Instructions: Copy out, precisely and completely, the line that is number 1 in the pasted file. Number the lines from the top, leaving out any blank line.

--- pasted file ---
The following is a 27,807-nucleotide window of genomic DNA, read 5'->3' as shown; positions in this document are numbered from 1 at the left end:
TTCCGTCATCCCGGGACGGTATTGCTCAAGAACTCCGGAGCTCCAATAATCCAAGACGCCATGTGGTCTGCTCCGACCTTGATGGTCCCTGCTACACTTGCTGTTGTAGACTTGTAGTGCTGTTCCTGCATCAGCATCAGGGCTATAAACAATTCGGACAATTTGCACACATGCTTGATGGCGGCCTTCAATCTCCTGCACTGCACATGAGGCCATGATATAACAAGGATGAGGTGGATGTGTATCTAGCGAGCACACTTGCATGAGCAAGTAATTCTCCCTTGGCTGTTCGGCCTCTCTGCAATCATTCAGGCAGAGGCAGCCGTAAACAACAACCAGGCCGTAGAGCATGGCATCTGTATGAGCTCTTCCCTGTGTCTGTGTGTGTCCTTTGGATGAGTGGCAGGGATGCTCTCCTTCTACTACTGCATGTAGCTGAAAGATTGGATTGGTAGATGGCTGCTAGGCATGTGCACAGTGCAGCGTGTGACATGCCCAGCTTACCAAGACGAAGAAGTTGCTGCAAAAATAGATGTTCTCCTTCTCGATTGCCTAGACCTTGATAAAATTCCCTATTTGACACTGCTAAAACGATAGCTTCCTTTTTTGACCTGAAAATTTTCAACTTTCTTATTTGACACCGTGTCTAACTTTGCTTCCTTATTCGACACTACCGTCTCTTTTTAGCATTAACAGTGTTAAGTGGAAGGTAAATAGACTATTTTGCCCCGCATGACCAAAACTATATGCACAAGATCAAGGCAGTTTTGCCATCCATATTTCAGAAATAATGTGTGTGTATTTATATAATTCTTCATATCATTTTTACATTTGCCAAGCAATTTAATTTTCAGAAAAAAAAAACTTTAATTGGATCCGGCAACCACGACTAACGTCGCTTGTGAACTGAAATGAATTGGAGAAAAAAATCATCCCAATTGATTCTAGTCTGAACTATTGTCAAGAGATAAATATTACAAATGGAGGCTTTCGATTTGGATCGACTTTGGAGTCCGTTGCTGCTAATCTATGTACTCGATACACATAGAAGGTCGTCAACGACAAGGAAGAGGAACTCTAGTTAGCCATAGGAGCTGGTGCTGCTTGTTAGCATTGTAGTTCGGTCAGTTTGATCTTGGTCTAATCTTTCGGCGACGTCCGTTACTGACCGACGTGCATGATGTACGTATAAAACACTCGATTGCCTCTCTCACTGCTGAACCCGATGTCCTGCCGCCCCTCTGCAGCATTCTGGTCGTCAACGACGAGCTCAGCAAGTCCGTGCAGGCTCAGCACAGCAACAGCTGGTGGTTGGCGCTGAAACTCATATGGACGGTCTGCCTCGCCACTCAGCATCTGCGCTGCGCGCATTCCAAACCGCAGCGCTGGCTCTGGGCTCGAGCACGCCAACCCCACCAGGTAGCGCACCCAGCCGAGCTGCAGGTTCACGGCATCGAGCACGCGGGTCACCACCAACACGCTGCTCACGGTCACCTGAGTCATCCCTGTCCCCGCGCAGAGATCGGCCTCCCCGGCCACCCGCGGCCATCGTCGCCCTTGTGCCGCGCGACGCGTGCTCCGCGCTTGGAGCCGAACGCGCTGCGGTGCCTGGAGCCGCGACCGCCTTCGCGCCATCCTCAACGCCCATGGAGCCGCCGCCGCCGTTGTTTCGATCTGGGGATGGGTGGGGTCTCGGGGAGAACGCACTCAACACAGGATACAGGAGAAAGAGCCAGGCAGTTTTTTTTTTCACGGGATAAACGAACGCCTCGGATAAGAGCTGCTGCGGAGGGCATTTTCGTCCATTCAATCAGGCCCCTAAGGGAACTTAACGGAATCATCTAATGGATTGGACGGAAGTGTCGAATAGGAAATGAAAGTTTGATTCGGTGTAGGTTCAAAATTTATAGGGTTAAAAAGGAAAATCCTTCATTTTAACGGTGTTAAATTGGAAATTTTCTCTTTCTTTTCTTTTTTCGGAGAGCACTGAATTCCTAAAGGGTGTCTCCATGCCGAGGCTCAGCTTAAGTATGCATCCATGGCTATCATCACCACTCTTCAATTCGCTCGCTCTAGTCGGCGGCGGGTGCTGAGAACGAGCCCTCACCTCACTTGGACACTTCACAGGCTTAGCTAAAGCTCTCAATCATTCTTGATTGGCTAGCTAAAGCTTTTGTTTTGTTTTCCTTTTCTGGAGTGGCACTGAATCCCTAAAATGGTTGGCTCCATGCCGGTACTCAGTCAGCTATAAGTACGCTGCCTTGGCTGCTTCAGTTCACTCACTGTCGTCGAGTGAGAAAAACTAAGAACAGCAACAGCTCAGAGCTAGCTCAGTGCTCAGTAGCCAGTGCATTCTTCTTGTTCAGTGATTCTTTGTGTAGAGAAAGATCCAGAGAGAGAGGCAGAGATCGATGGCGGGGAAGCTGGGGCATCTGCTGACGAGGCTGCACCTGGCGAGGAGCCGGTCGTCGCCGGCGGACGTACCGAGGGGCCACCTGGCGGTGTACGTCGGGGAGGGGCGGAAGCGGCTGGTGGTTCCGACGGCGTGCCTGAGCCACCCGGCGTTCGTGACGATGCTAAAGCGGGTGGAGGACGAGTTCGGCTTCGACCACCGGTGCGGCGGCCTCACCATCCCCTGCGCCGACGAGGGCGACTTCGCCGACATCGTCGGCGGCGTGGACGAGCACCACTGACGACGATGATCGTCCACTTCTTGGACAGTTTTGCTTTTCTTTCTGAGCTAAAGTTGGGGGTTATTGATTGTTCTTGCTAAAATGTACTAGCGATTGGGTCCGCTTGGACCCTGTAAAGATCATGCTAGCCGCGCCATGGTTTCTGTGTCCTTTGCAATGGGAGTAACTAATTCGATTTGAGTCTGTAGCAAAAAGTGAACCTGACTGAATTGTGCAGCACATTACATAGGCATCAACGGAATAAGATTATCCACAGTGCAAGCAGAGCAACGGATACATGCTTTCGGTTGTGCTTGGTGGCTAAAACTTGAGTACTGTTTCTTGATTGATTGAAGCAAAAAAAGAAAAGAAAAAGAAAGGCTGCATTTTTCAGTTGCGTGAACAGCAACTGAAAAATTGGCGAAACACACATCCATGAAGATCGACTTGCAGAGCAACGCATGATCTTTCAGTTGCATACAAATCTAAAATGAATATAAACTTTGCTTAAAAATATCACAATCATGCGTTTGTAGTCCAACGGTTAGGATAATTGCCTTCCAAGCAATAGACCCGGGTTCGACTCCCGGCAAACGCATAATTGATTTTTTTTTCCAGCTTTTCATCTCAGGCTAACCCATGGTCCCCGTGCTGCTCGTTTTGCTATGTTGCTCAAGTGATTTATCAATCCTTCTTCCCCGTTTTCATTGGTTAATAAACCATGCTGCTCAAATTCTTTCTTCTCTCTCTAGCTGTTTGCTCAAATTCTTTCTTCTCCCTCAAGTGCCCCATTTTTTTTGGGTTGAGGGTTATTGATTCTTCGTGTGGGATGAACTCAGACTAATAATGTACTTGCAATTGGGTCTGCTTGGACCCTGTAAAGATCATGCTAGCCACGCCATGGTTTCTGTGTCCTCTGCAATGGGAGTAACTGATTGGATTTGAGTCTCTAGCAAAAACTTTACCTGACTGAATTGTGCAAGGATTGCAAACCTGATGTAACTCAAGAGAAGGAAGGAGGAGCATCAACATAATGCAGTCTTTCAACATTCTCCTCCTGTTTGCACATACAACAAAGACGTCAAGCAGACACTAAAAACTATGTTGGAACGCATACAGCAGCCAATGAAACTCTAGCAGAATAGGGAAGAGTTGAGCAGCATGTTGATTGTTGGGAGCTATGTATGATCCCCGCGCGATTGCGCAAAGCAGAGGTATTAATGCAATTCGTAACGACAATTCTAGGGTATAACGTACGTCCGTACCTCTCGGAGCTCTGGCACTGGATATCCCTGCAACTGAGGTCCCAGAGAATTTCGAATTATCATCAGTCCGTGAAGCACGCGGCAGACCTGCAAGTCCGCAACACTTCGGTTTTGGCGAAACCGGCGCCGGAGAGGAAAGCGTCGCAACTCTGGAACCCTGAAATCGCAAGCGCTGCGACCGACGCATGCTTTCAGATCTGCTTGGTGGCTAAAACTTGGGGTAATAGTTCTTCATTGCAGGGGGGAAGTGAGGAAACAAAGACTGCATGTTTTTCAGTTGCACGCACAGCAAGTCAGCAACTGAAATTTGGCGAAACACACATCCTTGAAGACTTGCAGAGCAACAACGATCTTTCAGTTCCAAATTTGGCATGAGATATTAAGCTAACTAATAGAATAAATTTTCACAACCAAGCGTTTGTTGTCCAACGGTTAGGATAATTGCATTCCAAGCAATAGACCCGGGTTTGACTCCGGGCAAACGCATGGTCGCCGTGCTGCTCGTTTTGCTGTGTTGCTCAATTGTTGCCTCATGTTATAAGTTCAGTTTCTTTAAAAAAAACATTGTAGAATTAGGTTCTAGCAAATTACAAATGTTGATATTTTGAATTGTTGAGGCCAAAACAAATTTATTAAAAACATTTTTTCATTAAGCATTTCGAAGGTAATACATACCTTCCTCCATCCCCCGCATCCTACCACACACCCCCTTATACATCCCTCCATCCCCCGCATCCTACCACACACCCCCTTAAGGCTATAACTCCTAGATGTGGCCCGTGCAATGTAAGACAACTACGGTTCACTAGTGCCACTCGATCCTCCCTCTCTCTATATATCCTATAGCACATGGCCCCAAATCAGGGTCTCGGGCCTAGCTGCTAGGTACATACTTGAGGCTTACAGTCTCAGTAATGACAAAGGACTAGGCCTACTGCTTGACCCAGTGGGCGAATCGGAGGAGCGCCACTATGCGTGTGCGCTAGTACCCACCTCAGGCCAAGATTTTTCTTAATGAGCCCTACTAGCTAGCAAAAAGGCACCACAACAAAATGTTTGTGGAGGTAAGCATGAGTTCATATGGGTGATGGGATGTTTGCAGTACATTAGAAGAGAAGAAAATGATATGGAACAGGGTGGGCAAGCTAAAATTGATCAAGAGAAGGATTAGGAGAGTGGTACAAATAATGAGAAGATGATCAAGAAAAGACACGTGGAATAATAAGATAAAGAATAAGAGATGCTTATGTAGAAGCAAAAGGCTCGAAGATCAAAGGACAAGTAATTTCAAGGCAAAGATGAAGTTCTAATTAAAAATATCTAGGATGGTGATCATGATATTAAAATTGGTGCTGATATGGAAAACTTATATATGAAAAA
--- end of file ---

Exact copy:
The following is a 27,807-nucleotide window of genomic DNA, read 5'->3' as shown; positions in this document are numbered from 1 at the left end: